Protect Federal criminals, witnesses, and courts.
What does a Deputy U.S. Marshal do?
Deputy U.S. Marshals are part of the Federal court system. They serve as the police of the courts, keeping both prisoners and court workers safe, and helping to bring criminals to justice.
As a Deputy U.S. Marshal, you help stop criminals by carrying out the orders of court-granted warrants. With the permission given in a warrant, you can search a property, seize any evidence, and make necessary arrests. Most of the cases you handle deal with escaped prisoners, probation or parole violators, DEA (Drug Enforcement Agency) fugitives, and anyone who fails to appear in court when ordered.
After a prisoner has been arrested and taken to jail, you are then tasked with ensuring they have food and water, medical care if needed, a protected holding cell, and safe passage to and from court for their trial.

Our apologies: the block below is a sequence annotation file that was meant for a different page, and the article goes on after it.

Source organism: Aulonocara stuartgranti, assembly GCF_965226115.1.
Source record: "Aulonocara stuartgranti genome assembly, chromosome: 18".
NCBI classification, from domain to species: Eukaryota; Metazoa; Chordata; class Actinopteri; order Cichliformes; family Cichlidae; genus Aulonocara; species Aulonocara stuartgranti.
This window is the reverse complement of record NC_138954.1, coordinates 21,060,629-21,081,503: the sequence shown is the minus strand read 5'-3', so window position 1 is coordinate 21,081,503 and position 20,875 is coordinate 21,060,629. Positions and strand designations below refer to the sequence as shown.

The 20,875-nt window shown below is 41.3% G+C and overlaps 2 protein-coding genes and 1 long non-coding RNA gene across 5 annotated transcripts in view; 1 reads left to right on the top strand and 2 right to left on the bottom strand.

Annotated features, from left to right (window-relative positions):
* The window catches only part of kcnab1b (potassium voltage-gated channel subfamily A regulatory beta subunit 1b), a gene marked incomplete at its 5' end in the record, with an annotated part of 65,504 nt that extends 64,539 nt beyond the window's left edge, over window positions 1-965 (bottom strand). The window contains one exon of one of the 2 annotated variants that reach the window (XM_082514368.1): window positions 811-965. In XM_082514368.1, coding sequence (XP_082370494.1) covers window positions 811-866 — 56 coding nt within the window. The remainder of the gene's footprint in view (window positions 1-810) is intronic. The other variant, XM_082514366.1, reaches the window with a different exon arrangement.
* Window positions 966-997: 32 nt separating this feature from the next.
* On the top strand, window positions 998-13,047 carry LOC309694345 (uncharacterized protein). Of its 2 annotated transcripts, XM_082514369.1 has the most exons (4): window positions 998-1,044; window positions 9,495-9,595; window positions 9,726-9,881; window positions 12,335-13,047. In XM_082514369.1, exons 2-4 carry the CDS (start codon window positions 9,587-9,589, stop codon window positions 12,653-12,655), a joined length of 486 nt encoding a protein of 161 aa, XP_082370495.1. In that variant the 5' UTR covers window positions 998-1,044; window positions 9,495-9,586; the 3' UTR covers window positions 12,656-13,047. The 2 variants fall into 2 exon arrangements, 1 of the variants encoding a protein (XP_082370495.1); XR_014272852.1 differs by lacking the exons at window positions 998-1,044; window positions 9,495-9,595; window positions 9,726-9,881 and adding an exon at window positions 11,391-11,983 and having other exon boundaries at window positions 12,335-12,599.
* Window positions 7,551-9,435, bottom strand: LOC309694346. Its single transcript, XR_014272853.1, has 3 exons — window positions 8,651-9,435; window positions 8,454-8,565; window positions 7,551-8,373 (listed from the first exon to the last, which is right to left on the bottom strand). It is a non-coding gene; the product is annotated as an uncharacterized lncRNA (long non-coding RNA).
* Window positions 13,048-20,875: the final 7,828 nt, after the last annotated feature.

Your job isn’t just about prisoners though. As a Deputy U.S. Marshal, you are part of the group that runs the Witness Protection Program. This means that you ensure the safety of the Federal witnesses while they testify. Judges, jurors, and Lawyers also receive your protection. You help court workers by investigating threats against them, and providing surveillance and safe transportation.
In the court building, you may be the one keeping an eye on those coming in. Or you may be the one keeping trial rooms safe by manning the x-ray machines and watching out for weapons. Another task may be to ensure that juries stay fair and impartial by keeping them away from newspapers and televisions during the trial and making sure none of them are threatened or bribed to influence the outcome of the case.